I like Richard Posner’s use of the term ‘eclectic curiosity. It forms tacit learning, often a serendipitous and solitary enterprise. Develops independent and reflective judgment possibly. I don’t think the everyday school experience is conducive to it. There may be exceptions.

  3. steven t johnson says:

    It was very interesting that you committed to the proposition that GNP is a reliable model of economic success! For my part, I tend to think of economic success as being the best fulfillment of the needs of the population. But perhaps this is too controversial.

    For what it’s worth my take on the main topic is: The inferiors do not presume to criticize their betters. In the particular case of Elon Musk, the nimbus of wealth marks him as sacred. Money is numinous. Stars get the same treatment, also being possessed of, by and for the numinous. (numinous, see Rudolf Otto The Idea of the Holy, if you wish.)

    In addition to the personal servility of the journalist, there is the question of what news is for: It is to sell advertising. All people who participate in it wish to reach the public, making it all public relations. Perhaps it is easiest to see how it works out in movie reviewing. The reviewer is there to publicize movies, therefore the studios participate in the reviewing system, trying to game it. The reviewer wants to seem objective, therefore some things will get panned. And the reviewer also wants to seem percipient, spotting the new hits. Both desires lead to groupthink. (Film criticism presumably is done, but it appears to largely be an amateur thing, with the erratic results to be expected from part-timers.)

    • Phil says:

      steven, I think you mean ‘It was very interesting that Samuelson commited to the proposition that GNP is a reliable model of economic success’. That graph was Samuelson’s, not Andrew’s.

      • steven t johnson says:

        Andrew Gelman’s objection that people just accepted that Samuelson grossly overestimated Soviet economic performance. If the objection was that Soviet economic performance was no more accurately measured by GNP than US performance, then, why would it matter if two meaningless curves crossed?

        I haven’t followed this blog long, so perhaps there are more reservations. But in popular media certain economic indicators, like GNP, are simply assumed to mean everything they claim, and even more, they are sufficient.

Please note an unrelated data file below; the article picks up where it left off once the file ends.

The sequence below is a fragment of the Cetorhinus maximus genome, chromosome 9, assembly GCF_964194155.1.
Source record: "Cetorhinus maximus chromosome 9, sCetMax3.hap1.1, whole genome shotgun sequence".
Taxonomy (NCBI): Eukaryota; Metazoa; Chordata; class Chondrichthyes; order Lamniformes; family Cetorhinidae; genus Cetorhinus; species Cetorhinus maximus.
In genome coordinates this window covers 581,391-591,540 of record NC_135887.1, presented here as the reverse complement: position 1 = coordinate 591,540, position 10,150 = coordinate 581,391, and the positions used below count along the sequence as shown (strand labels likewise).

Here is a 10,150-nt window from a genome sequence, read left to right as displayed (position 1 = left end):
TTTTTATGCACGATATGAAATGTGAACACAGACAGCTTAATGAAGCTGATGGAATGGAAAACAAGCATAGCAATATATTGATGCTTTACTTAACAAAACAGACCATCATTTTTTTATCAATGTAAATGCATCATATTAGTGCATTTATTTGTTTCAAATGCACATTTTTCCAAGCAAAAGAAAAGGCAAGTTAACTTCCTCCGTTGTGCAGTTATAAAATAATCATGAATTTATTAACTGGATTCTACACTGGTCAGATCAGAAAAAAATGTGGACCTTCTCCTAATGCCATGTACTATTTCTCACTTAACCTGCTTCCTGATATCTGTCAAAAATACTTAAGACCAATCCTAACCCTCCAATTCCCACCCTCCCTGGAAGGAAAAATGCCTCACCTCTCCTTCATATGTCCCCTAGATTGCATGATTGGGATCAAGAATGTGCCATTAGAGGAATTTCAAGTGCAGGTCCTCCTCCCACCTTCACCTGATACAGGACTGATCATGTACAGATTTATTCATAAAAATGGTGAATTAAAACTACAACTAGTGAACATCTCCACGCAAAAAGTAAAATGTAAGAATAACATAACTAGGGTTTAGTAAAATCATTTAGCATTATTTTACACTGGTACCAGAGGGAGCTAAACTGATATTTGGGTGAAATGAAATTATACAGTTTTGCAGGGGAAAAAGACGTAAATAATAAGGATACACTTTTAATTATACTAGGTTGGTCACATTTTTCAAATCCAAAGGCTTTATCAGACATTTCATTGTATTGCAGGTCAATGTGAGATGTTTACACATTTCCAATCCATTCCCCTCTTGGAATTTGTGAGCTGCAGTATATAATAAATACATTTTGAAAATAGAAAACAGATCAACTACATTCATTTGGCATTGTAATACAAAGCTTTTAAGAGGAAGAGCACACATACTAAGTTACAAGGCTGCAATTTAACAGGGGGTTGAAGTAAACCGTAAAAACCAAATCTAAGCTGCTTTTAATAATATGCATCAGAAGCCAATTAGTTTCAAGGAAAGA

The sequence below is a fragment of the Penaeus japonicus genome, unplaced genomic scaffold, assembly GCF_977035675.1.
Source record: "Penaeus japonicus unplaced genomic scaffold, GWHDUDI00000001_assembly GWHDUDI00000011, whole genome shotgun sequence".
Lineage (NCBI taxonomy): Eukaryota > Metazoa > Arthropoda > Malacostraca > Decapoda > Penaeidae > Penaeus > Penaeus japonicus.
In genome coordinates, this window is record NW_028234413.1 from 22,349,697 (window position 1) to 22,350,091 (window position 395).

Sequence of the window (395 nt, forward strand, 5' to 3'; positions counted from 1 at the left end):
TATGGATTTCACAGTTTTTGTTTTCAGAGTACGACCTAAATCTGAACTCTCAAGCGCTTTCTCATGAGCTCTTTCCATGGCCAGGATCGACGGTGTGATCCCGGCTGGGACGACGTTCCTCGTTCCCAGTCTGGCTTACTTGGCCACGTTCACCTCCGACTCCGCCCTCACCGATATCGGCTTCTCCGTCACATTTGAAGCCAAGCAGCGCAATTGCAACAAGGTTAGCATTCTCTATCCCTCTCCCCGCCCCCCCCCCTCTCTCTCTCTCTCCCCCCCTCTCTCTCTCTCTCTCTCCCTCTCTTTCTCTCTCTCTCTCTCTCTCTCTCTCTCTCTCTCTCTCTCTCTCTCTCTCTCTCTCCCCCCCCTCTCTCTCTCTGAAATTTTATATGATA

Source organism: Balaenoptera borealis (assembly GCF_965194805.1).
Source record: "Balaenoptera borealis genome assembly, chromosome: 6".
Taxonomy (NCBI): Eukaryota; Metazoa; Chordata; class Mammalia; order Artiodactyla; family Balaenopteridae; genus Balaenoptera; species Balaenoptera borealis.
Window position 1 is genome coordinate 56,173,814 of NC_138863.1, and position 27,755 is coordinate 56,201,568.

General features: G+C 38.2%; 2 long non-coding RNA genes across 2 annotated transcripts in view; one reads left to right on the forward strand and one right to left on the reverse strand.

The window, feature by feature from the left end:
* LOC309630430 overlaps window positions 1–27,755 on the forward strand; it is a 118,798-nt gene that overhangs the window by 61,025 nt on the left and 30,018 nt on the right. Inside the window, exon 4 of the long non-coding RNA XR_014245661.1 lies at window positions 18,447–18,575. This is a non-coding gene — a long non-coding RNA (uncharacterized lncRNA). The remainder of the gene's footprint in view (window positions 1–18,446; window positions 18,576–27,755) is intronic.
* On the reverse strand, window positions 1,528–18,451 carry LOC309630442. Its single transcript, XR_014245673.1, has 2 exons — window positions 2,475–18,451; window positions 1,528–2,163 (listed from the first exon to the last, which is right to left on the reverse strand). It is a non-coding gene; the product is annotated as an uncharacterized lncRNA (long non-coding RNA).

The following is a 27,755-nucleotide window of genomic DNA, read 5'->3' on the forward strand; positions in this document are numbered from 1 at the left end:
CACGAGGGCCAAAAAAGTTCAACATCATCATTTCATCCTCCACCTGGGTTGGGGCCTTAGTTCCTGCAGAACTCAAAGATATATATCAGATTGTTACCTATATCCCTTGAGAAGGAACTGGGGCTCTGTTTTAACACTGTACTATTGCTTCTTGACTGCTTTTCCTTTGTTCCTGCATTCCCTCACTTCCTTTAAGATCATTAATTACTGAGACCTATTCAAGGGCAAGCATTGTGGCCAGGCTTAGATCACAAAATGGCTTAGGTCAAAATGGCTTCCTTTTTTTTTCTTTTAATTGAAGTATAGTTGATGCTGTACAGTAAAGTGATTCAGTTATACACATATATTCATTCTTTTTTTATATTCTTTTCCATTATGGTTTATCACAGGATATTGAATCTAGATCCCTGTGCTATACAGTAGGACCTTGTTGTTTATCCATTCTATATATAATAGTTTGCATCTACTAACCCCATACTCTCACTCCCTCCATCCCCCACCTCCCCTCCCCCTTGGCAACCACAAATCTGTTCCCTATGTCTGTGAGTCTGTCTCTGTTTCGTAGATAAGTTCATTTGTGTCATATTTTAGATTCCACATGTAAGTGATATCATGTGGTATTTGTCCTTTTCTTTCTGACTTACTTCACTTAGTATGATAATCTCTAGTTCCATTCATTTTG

• Wonks Anonymous says:

          It’s actually somewhat beside the point the extent to which GNP had anything to do with the fulfillment of the population. The relevant thing is that Samuelson kept making the same prediction after his earlier one had been falsified without giving any thought to why it happened. If Samuelson was predicting that the Soviets would just be producing vast quantities of wheat, his objective numerical prediction can be off regardless of whether that wheat reaches the people or it’s taste or nutritional content.

    • Jonathan (another one) says:

      Yeah, just like the nimbus of wealth keeps Trump from being criticized. For every guy the press fawns over because he has money, there are three who are treated as spoiled rich brats, particularly by journalists who don’t understand why *their* smarts haven’t made them similarly rich.

  4. David says:

    “Is it good for Musk to have all this barely-contested hype?”

    I haven’t looked to see if there’s much criticism of this particular piece in Rolling Stone, but my Twitter feed, which comprises many journalists, is consistently loaded with highly critical comments about Musk himself, his PR, and news reports about him. My experience on how Musk is treated, which, granted, is its own bubble, is nearly the opposite of your take. Further, there are innumerable articles, not just social media comments, that take Musk to task for what the writers perceive to be grandstanding, PR stunts masquerading as philanthropy, Tesla’s financial and logistical troubles, etc. I’m not taking a position one way or another on Musk in this comment, but I’m not sure your generalization is accurate.

    • Uncertain Archaeologist says:

      Andrew’s blog delay has created an interesting effect here: my impression is that generally, coverage of Musk has become decidedly more critical in the past several months. Some of that is likely self-inflicted on Musk’s part, but it does feel as though it is now easier to critique Musk–or question his motivations–than it was in December 2017 or even March 2018.